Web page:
The fertile land of the Sahara with its many lakes and mountains seems reminiscent of Plato’s Island of Atlas:
As odd at this hill with ringed lakes around it is, there was a hill with concentric circular lakes around it in the homeland of the Imazighen at the time Plato described. This strange formation is called the Richat Structure, or the Eye of the Sahara today. This structure was originally suspected of being an asteroid impact crater due to its high degree of circularity, it is now argued to be a highly symmetrical and deeply eroded geologic dome.(2)R. Dietz (1969) “Richat and Semsiyat Domes (Mauritania): Not Astroblemes,” Geological Society of America, Volume 80, Number 7, Pages 1367-1372 This structure is a deeply eroded, generally circular, 40 km (25 miles) in diameter dome. Its center consists of a siliceous breccia covering an area that is at least 3 km (2 miles) in diameter.(3)G. Matton, et al. (2005) “Resolving the Richat enigma: Doming and hydrothermal karstification above an alkaline complex,” Geology, Volume 33, Number 8, Pages 665-668 According to field mapping and aeromagnetic data, the gabbroic rocks form two concentric ring dikes. The inner ring dike is about 20 m (65 feet) in width and lies about 3 km (2 miles) from the center of Richat Structure. The outer ring dike is about 50 m (165 feet) in width and lies about 7 to 8 km (4 to 5 miles) from the center of this structure. Thirty-two carbonatite dikes and sills have been mapped within the Richat Structure. The dikes are generally about 300 m (1,000 feet) long and typically 1 to 4 m (3 to 12 feet) wide. The Richat Structure lays in a depression running from the Taoudeni basin to the Atlantic Ocean, which during the Sahara’s wet periods would have been a wide channel carrying overflow from Haijad Paleolake down the Atlantic. This would explain the legendary sudden sinking of the islands, as a flood from Haijad Paleolake could have submerged the islands in mud in hours.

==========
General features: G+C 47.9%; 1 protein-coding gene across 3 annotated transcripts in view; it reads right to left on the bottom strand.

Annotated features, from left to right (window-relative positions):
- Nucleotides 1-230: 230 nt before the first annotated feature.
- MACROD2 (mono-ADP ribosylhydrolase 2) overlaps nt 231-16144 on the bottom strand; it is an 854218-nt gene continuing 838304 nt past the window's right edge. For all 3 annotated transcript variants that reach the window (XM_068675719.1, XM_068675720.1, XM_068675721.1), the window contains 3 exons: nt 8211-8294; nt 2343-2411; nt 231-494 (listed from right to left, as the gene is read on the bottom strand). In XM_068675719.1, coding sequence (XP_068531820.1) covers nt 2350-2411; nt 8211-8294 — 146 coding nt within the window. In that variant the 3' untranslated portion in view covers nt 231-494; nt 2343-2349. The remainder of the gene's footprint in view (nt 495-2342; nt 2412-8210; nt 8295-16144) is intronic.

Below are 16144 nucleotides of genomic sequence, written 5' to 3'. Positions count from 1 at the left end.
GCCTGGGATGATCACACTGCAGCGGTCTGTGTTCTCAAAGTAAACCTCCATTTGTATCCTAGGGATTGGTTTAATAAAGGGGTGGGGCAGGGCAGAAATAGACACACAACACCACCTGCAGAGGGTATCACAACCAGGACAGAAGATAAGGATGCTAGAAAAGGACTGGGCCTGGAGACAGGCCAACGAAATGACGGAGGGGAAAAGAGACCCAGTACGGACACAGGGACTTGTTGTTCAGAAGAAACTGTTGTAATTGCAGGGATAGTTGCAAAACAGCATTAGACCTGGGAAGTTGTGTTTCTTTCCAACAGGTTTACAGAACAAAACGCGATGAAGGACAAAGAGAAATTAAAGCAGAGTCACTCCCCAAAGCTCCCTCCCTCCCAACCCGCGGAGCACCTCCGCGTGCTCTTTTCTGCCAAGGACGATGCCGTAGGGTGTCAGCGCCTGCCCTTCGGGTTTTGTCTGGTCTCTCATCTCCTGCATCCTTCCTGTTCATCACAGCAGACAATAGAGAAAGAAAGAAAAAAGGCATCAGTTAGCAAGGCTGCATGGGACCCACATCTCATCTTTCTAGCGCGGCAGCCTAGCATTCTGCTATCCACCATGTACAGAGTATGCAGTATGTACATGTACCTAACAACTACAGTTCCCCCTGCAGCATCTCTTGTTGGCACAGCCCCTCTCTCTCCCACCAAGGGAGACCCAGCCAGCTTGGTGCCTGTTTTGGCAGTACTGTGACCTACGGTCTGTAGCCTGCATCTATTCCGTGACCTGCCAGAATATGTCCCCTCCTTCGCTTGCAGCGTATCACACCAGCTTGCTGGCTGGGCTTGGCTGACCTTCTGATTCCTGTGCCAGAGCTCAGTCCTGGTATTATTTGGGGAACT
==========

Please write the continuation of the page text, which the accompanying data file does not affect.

Similar eroded domes and craters in the Sahara often form into oasis in they receive enough rain, although most have been drying throughout history. Greek mytho-history include many references to the drying of lakes in the Sahara, the most famous of which was Lake Tritonis. Both Herodotus(4)Herodotus (circa 440 BC) Histories, Book 4, 179 around 2,450 years ago and Diodorus around 1,900 years ago described the lake; Herodotus giving it an area of 2,300 km². Herodotus assumed that there would have to be a large river flowing into it, which he called the Triton.(5)Edward Herbert Bunbury (1883) A History of Ancient Geography among the Greeks and Romans, Volume 1, Note S, Page 315 According to Herodotus Lake Tritonis contained two islands: the Island of Phla, which had been colonized by Greeks from Laconia, and the Island of Mene. The location of Lake Tritonis in both Herodotus and Diodorus writing is consistent with the Chott el Djerid, as was the description in Apollonius of Rhodes’ work circa 2,250 years ago, who wrote that the Argonauts had to portage their ship for 12 days to reach Lake Tritonis, and when they did they found the water salty and undrinkable.(6)Apollonius of Rhodes, (circa 250 BC) Argonautica, 4.1552. The Argonauts were later shown a shallow channel out to the sea by a local so they wouldn’t have portage back to the Mediterranean.
References [ + ]
|1.||⇑||Plato (circa 360 BC) Timaeus, 113c-113e|
|2.||⇑||R. Dietz (1969) “Richat and Semsiyat Domes (Mauritania): Not Astroblemes,” Geological Society of America, Volume 80, Number 7, Pages 1367-1372|
|3.||⇑||G. Matton, et al. (2005) “Resolving the Richat enigma: Doming and hydrothermal karstification above an alkaline complex,” Geology, Volume 33, Number 8, Pages 665-668|
|4.||⇑||Herodotus (circa 440 BC) Histories, Book 4, 179|
|5.||⇑||Edward Herbert Bunbury (1883) A History of Ancient Geography among the Greeks and Romans, Volume 1, Note S, Page 315|
|6.||⇑||Apollonius of Rhodes, (circa 250 BC) Argonautica, 4.1552.|